Boosting investment

For the past several years central banks/governments have tried to bolster the economy.

Short-term interest rates have been cut to almost zero. In addition, uncongenial methods were used, such as “quantitative easing” – literally printing money to buy bonds. Also interest rates were to be kept low for a prolong period.

All of these steps are without-precedent efforts to prevent a repeat of the 1930s. Certainly, the past decade has been less painful than the dirty 30s. The jury is out on the question of whether or not these policies were the right thing to do.

Perhaps it would have been preferable to let things run the usual course and provide relief to curb personal suffering.

The effects of this government intervention have been startling.

Asset prices, primarily houses and share prices, have soared. The stock markets have reached levels unjustified by fundamentals, and by most criteria are far above average valuations.

Furthermore, more and more investors/speculators once again are using borrowed money to purchase houses and shares that ordinary individuals would/should shun.

Despite this program, capital investment and job creation remain disappointing. It was hoped that the response would be different; that lower interest rates should entail profit for businesses.

Then, the resulting higher house prices should lure home buyers to take on bigger mortgages, and encourage more construction of homes as well as office buildings and plant expansion. Yet, these changes have been disappointing. The reasons are complex.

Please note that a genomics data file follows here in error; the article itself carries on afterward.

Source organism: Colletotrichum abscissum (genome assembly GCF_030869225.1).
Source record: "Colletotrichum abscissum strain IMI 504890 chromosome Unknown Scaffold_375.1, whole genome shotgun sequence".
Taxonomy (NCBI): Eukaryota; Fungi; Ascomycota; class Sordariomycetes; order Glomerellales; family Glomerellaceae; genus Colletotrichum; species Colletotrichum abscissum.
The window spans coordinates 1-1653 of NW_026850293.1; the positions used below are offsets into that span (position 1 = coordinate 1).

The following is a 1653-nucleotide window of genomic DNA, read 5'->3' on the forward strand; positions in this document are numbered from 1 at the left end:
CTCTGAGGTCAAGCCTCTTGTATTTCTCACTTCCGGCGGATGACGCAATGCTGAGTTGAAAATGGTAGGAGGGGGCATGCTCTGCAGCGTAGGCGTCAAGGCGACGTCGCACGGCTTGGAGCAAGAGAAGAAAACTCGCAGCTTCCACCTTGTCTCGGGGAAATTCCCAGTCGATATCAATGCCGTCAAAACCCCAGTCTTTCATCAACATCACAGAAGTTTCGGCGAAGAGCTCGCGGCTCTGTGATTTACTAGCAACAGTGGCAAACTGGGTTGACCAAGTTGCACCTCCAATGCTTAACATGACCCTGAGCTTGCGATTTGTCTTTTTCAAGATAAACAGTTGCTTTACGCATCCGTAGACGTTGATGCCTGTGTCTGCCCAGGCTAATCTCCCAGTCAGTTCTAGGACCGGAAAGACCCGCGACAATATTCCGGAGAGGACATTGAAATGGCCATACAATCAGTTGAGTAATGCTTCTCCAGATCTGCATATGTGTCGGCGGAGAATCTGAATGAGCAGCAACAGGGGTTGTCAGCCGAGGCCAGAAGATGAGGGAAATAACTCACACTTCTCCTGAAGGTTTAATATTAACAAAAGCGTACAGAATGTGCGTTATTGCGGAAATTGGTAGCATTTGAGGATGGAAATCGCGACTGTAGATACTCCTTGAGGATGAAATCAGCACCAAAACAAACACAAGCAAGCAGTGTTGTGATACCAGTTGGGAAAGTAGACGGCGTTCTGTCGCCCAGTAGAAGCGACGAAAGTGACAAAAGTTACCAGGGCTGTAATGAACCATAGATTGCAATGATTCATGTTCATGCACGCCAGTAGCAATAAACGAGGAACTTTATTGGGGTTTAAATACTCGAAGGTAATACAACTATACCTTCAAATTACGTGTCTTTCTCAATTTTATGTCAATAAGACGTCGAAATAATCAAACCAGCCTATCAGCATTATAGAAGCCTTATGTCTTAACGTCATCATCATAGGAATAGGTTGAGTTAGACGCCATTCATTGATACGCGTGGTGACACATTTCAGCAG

U.S. economist Lawrence Summer stated that we are in a period of “secular stagnation” where people are just plain reluctant to invest. People’s memories of the past decade may linger and thus limit a willingness to invest.

Some right-wing politicians believe that government regulation impinges on any plans for expansion. Those views certainly have merit. In any event, what should be done nowadays?

Clearly, red tape and regulation must be overhauled. Tax reform must be a central element. Eliminating or reducing the capital gains tax would encourage investment and obviously provide funds for that.

However, primarily governments should embark on a program of public investment – bridges, roads, underground wiring and sewage repairs. That could be funded by a lend-spend program, toll roads and low-interest bonds for municipalities to spend on worthwhile, money-making projects.

This program is needed anyway, and it would stimulate economic growth; all kinds of capital spending would reduce unemployment. These tools should be used forthwith.

Perhaps these measures are not definitive panaceas, but are worth trying.

Too, logically they should bolster the economy and thus raise government revenues, thus not increasing budget deficits, but substantially lowering them.



Bruce Whitestone